Other free/”open source” tools exist, and so do some commercial ones. Excepting BitLocker, technical expertise and courage will be required to install them on your systems.


Bruce Schneier recommends BestCrypt5, a commercial disk encryption system that comes in two forms. Container encryption enables the user to encrypt sections of the user space. For example, you might encrypt your documents folders, and perhaps, your porn collection. Volume encryption is the BestCrypt terminology for “whole disk encryption.” The tools are not overly expensive, but they’re not cheap, either.


DiskCryptor 6 started as a drop-in replacement for any of several other disk encryption packages.  One of these, TrueCrypt, has gone to the software graveyard.

Data Drifting Overhead

Of course, no musing about data integrity would be complete without contemplating the ubiquitous cloud, the mythical storage place for all out data.  In the fallout of the Snowden debacle, several prominent cloud storage providers, including Yahoo and Google, quickly made public plans to completely seal their cryptographic containers, so that government agencies could no longer help themselves. Additionally, they committed to using hashed, unrecoverable keys that could not be handed over whenever government agents went fishing.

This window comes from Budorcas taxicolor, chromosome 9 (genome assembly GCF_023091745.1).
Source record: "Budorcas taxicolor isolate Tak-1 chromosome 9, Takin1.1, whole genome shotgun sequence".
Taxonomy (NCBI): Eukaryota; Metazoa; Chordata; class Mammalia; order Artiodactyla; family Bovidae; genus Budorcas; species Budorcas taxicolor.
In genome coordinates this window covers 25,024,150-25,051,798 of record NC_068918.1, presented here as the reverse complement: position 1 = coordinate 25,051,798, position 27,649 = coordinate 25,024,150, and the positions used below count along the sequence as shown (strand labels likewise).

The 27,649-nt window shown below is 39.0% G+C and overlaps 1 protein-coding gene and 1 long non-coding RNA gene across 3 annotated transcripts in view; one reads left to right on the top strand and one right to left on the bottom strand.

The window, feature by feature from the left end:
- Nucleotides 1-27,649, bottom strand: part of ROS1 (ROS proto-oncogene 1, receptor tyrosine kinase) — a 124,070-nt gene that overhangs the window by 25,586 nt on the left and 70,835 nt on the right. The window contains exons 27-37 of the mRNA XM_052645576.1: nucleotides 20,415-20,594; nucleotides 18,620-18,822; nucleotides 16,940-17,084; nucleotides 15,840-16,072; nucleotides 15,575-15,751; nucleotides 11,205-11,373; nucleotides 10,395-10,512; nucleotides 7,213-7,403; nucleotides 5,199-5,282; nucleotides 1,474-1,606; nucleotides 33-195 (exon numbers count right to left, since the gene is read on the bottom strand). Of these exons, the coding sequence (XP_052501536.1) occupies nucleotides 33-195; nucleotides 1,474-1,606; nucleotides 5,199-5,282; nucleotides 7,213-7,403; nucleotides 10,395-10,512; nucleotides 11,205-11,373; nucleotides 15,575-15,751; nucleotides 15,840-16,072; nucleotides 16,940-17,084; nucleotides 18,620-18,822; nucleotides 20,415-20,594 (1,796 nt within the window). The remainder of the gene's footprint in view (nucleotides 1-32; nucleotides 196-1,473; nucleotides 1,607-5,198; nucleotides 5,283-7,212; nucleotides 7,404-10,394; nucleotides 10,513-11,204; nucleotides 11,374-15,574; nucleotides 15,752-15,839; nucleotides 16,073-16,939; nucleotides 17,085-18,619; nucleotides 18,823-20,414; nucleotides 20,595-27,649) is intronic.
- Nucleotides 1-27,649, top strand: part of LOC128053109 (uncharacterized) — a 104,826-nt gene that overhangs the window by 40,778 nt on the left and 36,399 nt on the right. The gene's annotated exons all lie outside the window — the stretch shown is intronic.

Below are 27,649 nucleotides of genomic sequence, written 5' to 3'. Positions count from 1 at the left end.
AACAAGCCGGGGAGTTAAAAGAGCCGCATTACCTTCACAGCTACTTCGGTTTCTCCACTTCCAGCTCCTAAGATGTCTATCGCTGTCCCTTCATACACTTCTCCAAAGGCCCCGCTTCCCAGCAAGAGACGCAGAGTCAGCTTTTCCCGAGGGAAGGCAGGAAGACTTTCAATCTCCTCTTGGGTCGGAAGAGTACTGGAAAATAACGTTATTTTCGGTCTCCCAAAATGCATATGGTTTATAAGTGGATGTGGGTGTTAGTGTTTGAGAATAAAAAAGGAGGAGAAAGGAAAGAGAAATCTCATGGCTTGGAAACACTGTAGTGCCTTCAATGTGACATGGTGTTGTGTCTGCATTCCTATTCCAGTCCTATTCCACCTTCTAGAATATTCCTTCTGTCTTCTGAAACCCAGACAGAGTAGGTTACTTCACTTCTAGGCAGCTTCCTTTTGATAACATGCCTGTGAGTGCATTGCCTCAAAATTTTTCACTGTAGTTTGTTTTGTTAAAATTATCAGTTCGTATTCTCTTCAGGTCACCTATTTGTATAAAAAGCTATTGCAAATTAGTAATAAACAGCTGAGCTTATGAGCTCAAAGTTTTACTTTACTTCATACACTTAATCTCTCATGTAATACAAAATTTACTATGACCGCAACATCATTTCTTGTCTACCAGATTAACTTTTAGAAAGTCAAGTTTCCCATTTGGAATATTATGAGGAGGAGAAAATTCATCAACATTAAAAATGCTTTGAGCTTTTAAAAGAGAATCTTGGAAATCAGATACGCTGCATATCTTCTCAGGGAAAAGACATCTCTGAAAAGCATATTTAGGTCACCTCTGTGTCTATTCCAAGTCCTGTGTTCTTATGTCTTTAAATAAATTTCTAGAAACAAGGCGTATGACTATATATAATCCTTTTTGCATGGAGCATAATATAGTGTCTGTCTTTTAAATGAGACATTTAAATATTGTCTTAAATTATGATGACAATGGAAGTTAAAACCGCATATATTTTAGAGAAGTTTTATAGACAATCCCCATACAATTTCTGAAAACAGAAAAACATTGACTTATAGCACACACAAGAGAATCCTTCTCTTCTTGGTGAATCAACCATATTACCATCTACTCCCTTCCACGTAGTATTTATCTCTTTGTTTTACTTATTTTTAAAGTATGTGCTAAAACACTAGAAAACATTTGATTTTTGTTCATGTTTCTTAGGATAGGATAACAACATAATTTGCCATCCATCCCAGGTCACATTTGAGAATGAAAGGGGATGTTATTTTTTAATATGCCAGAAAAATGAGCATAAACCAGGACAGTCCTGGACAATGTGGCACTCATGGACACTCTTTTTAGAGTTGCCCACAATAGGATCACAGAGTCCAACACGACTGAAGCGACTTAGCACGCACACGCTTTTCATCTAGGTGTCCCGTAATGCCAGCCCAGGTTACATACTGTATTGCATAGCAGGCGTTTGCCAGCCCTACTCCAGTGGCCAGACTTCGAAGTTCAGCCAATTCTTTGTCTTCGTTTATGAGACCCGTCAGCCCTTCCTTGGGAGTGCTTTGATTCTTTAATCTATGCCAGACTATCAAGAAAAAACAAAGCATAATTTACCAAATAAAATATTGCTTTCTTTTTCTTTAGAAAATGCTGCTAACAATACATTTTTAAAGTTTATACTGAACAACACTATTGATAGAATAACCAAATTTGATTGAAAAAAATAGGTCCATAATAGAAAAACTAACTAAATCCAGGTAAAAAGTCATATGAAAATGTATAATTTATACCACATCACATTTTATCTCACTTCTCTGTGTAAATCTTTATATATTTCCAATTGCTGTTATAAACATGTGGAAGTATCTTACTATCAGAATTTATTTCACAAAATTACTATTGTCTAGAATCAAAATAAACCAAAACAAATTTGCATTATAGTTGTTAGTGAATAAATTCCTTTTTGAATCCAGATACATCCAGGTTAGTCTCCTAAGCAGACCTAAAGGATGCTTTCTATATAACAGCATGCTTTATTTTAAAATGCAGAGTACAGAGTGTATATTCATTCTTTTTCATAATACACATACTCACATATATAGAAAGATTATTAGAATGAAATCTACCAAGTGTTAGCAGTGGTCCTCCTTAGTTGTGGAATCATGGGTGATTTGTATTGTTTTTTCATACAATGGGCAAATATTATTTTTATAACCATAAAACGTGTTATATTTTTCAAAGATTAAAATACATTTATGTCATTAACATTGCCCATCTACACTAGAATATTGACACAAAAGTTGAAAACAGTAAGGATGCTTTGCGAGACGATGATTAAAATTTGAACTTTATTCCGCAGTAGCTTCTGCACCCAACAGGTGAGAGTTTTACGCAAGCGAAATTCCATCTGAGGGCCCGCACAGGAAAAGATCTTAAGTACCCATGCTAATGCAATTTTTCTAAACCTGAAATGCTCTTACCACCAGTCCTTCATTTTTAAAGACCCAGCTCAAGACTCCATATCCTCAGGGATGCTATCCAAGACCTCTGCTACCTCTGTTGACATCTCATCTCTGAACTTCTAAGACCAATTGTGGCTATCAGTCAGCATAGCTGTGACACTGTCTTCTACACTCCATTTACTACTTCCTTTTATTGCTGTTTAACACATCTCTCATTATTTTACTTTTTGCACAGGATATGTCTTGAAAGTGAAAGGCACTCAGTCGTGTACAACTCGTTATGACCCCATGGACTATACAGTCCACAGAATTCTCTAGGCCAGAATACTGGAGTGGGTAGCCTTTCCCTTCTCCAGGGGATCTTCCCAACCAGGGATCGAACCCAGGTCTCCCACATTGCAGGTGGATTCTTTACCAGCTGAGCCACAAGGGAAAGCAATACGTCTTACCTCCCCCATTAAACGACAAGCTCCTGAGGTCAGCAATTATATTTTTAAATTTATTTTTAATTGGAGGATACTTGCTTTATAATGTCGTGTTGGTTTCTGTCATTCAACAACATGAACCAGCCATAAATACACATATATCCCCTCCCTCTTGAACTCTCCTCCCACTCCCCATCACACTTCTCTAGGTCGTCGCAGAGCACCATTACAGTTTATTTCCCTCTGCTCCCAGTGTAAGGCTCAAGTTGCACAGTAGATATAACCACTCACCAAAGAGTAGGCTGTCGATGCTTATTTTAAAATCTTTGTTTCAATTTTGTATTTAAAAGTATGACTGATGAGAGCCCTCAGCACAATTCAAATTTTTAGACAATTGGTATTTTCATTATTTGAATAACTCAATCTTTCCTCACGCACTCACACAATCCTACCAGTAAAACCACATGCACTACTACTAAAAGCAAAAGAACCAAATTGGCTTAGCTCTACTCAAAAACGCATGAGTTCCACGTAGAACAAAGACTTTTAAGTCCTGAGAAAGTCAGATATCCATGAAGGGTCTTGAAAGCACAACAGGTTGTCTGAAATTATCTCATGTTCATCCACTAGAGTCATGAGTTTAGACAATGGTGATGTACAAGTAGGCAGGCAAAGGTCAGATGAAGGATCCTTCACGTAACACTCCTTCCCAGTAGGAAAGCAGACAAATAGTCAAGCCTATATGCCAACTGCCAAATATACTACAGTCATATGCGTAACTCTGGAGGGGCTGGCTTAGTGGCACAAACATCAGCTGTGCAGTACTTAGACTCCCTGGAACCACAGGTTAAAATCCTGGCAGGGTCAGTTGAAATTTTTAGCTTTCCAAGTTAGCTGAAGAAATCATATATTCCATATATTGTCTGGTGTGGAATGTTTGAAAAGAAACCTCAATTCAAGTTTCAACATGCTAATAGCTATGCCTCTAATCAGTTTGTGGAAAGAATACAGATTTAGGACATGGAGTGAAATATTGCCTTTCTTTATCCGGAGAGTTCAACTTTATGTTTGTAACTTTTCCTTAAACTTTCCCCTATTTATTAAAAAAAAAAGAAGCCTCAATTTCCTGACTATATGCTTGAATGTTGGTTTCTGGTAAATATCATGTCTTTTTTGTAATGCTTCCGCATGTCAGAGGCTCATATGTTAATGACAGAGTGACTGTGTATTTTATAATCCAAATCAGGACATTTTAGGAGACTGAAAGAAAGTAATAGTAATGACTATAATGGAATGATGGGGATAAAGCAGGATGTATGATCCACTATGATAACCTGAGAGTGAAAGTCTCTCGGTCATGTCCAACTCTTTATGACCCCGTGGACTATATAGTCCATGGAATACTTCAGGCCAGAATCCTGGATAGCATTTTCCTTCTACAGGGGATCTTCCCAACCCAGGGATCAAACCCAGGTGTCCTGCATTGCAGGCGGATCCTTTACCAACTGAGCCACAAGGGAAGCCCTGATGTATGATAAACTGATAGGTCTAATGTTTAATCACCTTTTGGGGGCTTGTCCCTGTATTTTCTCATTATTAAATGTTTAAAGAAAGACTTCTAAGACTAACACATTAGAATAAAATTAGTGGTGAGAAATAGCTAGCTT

In the event that these promises of the megacorps are insufficient, tools exist to add a user-level cryptographic layer to the floating data.


BoxCryptor is a product of a German company that encrypts files in online services like Dropbox.  Essentially, it creates a virtual drive, made up of the portion of the filesystem that is occupied by the Dropbox folder, and then encrypts the “whole disk.” The disadvantage to these services is that you are required to use the virtual drive for accessing the unencrypted files. In the case of BoxCryptor, it’s a Windows/Mac product, only, with apps for Android and iPhone.